Theses and Dissertations

Issuing Body

Mississippi State University


Phillips, Jason

Committee Member

Marshall, Anne

Committee Member

Williams, Michael

Committee Member

Messer, Peter

Date of Degree


Document Type

Dissertation - Open Access



Degree Name

Doctor of Philosophy


College of Arts and Sciences


Department of History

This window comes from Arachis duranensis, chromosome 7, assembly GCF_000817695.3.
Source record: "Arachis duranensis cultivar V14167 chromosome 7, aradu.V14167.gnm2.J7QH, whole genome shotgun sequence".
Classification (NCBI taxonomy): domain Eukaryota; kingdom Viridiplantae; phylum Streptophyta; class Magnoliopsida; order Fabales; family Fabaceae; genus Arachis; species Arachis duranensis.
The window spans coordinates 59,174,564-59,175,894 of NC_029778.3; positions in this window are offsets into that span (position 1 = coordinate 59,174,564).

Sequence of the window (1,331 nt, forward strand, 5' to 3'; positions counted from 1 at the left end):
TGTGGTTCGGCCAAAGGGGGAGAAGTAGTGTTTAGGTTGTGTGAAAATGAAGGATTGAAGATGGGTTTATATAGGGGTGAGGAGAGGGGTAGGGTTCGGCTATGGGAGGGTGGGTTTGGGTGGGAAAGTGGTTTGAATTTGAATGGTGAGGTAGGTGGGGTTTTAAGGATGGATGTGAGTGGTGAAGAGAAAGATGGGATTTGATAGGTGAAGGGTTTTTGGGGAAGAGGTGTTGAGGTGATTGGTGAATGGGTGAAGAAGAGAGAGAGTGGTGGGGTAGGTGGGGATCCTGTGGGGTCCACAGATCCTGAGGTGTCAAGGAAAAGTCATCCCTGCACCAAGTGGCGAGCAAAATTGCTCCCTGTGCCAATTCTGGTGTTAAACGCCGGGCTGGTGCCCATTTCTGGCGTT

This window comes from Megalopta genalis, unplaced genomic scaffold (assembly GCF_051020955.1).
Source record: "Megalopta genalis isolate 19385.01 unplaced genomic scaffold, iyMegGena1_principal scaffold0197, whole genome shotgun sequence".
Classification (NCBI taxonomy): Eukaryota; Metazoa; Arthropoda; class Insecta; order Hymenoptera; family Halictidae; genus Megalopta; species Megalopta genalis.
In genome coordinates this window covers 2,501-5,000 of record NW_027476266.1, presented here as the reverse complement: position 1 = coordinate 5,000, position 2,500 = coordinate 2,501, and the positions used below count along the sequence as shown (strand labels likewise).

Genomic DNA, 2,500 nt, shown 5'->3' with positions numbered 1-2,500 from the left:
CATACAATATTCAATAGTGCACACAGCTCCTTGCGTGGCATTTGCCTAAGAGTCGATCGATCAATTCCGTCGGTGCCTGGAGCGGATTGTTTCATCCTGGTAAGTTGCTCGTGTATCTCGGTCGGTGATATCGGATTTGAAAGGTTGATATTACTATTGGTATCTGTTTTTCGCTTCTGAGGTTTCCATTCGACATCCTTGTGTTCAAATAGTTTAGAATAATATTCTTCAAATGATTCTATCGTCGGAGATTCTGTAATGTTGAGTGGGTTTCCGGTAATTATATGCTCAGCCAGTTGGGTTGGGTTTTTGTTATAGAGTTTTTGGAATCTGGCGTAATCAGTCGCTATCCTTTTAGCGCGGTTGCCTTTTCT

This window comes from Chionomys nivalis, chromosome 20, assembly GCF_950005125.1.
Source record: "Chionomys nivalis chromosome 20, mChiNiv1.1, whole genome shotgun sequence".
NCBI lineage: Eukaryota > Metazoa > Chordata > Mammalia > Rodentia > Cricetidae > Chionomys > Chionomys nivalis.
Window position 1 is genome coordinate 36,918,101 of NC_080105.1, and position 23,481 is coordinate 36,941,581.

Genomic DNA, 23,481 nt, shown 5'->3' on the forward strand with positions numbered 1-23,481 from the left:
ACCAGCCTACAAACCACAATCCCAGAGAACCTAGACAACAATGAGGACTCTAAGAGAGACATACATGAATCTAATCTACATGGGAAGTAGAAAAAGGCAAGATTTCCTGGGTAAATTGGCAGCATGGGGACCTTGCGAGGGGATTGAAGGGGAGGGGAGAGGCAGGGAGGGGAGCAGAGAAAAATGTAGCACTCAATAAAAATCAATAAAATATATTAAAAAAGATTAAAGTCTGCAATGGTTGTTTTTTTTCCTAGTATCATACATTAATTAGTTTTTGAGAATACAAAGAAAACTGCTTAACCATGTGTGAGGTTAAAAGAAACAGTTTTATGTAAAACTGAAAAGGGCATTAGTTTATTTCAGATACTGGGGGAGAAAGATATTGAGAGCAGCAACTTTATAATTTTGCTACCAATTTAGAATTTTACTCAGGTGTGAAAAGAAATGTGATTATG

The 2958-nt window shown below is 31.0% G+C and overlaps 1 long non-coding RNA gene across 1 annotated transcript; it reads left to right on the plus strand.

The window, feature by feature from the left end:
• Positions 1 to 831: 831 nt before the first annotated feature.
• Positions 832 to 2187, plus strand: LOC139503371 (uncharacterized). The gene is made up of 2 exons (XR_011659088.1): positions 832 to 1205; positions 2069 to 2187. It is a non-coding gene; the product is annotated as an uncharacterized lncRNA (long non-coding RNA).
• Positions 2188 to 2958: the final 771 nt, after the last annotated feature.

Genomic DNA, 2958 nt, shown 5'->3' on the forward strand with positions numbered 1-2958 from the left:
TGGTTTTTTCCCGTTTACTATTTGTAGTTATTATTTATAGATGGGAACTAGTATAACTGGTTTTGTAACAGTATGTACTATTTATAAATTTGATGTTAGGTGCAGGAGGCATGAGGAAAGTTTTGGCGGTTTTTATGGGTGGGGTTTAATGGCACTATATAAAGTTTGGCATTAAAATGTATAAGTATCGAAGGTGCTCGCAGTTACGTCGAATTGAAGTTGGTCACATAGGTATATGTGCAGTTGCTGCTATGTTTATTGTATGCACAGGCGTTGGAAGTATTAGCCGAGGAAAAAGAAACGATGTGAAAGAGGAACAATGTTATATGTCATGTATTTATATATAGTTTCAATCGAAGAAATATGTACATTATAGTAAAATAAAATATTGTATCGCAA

The following study traces the transformation of an American identity from the sectional conflict through the end of the nineteenth century in an effort to understand how that identity eventually changed into something regarded and defined as distinctly southern. Mississippi offers fertile ground for such a study since the state so closely mirrored the American experience prior to the Civil War with episodes such as Indian removal, frontier living, the incorporation of racial slavery, and the creation of a social order based on independent landownership. Mississippi also aptly represented the traditional southern experience beginning with the Civil War due to the state’s participation in the formation of the Confederacy, staunch opposition to Reconstruction, the overthrow of Republican rule within the state in 1875, the codification of segregation and a white-supremacist social order, and the social, political, and economic oppression of the state’s African American population. Understanding the nuances of social identity formation requires a ground-level analysis to uncover how individuals created and reshaped their social identity in the wake of significant challenges to the established social structure. Diaries, personal correspondences, newspaper editorials, and reminiscences provide a wealth of information in revealing how Mississippians thought of themselves and others, how various groups (Unionists, Confederates, conservatives, and African Americans) fashioned competing social identities, and how those groups vied for legitimacy and control of the state through their interaction with one another. The transformation of a group or collective identity during a series of crises from the sectional conflict through the end of the nineteenth century not only reveals how Mississippians made sense of their surroundings and place within it but informed the parameters and outcomes by which the contest for social control of the state would be fought and won. The struggle for social control culminated in the establishment of a strict, whitesupremacist social order which lauded the exploits of the white inhabitants, vilified the actions of blacks, and ultimately defined the basic tenets of a southern identity for the next one hundred years.